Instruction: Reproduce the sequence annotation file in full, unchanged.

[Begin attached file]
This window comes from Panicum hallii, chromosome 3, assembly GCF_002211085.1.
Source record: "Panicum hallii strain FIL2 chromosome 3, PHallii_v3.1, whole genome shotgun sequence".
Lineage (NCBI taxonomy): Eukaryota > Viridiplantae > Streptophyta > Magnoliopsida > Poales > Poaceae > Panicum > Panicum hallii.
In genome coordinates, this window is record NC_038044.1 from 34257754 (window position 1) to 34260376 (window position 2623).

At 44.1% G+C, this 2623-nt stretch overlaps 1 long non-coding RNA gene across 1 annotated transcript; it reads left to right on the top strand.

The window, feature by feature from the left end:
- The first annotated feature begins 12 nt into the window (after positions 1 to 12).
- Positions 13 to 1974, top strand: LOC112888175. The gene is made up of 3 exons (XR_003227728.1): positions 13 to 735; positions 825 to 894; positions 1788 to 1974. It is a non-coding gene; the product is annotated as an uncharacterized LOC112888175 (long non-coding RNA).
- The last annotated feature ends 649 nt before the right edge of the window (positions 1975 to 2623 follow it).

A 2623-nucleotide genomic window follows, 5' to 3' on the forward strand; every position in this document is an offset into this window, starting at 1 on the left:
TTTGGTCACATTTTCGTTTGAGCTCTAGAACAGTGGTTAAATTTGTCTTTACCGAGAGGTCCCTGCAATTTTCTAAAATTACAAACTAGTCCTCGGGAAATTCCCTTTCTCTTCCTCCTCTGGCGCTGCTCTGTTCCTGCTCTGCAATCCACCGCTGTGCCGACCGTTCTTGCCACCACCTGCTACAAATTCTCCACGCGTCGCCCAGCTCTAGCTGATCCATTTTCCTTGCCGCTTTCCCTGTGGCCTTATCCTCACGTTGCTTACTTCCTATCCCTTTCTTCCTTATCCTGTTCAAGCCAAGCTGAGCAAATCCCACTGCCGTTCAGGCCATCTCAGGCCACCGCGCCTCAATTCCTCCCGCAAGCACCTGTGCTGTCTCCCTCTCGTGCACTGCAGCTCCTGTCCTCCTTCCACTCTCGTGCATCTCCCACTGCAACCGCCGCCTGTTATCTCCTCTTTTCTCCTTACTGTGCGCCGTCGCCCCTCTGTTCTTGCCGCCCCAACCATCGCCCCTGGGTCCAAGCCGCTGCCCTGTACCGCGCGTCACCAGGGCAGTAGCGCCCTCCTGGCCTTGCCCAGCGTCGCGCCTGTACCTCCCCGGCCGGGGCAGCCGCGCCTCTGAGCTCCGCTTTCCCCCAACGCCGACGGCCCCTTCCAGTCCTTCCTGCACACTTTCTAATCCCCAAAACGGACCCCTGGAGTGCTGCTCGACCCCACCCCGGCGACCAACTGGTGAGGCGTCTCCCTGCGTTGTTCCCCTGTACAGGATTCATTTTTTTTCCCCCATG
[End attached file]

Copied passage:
This window comes from Panicum hallii, chromosome 3, assembly GCF_002211085.1.
Source record: "Panicum hallii strain FIL2 chromosome 3, PHallii_v3.1, whole genome shotgun sequence".
Lineage (NCBI taxonomy): Eukaryota > Viridiplantae > Streptophyta > Magnoliopsida > Poales > Poaceae > Panicum > Panicum hallii.
In genome coordinates, this window is record NC_038044.1 from 34257754 (window position 1) to 34260376 (window position 2623).

At 44.1% G+C, this 2623-nt stretch overlaps 1 long non-coding RNA gene across 1 annotated transcript; it reads left to right on the top strand.

The window, feature by feature from the left end:
- The first annotated feature begins 12 nt into the window (after positions 1 to 12).
- Positions 13 to 1974, top strand: LOC112888175. The gene is made up of 3 exons (XR_003227728.1): positions 13 to 735; positions 825 to 894; positions 1788 to 1974. It is a non-coding gene; the product is annotated as an uncharacterized LOC112888175 (long non-coding RNA).
- The last annotated feature ends 649 nt before the right edge of the window (positions 1975 to 2623 follow it).

A 2623-nucleotide genomic window follows, 5' to 3' on the forward strand; every position in this document is an offset into this window, starting at 1 on the left:
TTTGGTCACATTTTCGTTTGAGCTCTAGAACAGTGGTTAAATTTGTCTTTACCGAGAGGTCCCTGCAATTTTCTAAAATTACAAACTAGTCCTCGGGAAATTCCCTTTCTCTTCCTCCTCTGGCGCTGCTCTGTTCCTGCTCTGCAATCCACCGCTGTGCCGACCGTTCTTGCCACCACCTGCTACAAATTCTCCACGCGTCGCCCAGCTCTAGCTGATCCATTTTCCTTGCCGCTTTCCCTGTGGCCTTATCCTCACGTTGCTTACTTCCTATCCCTTTCTTCCTTATCCTGTTCAAGCCAAGCTGAGCAAATCCCACTGCCGTTCAGGCCATCTCAGGCCACCGCGCCTCAATTCCTCCCGCAAGCACCTGTGCTGTCTCCCTCTCGTGCACTGCAGCTCCTGTCCTCCTTCCACTCTCGTGCATCTCCCACTGCAACCGCCGCCTGTTATCTCCTCTTTTCTCCTTACTGTGCGCCGTCGCCCCTCTGTTCTTGCCGCCCCAACCATCGCCCCTGGGTCCAAGCCGCTGCCCTGTACCGCGCGTCACCAGGGCAGTAGCGCCCTCCTGGCCTTGCCCAGCGTCGCGCCTGTACCTCCCCGGCCGGGGCAGCCGCGCCTCTGAGCTCCGCTTTCCCCCAACGCCGACGGCCCCTTCCAGTCCTTCCTGCACACTTTCTAATCCCCAAAACGGACCCCTGGAGTGCTGCTCGACCCCACCCCGGCGACCAACTGGTGAGGCGTCTCCCTGCGTTGTTCCCCTGTACAGGATTCATTTTTTTTCCCCCATG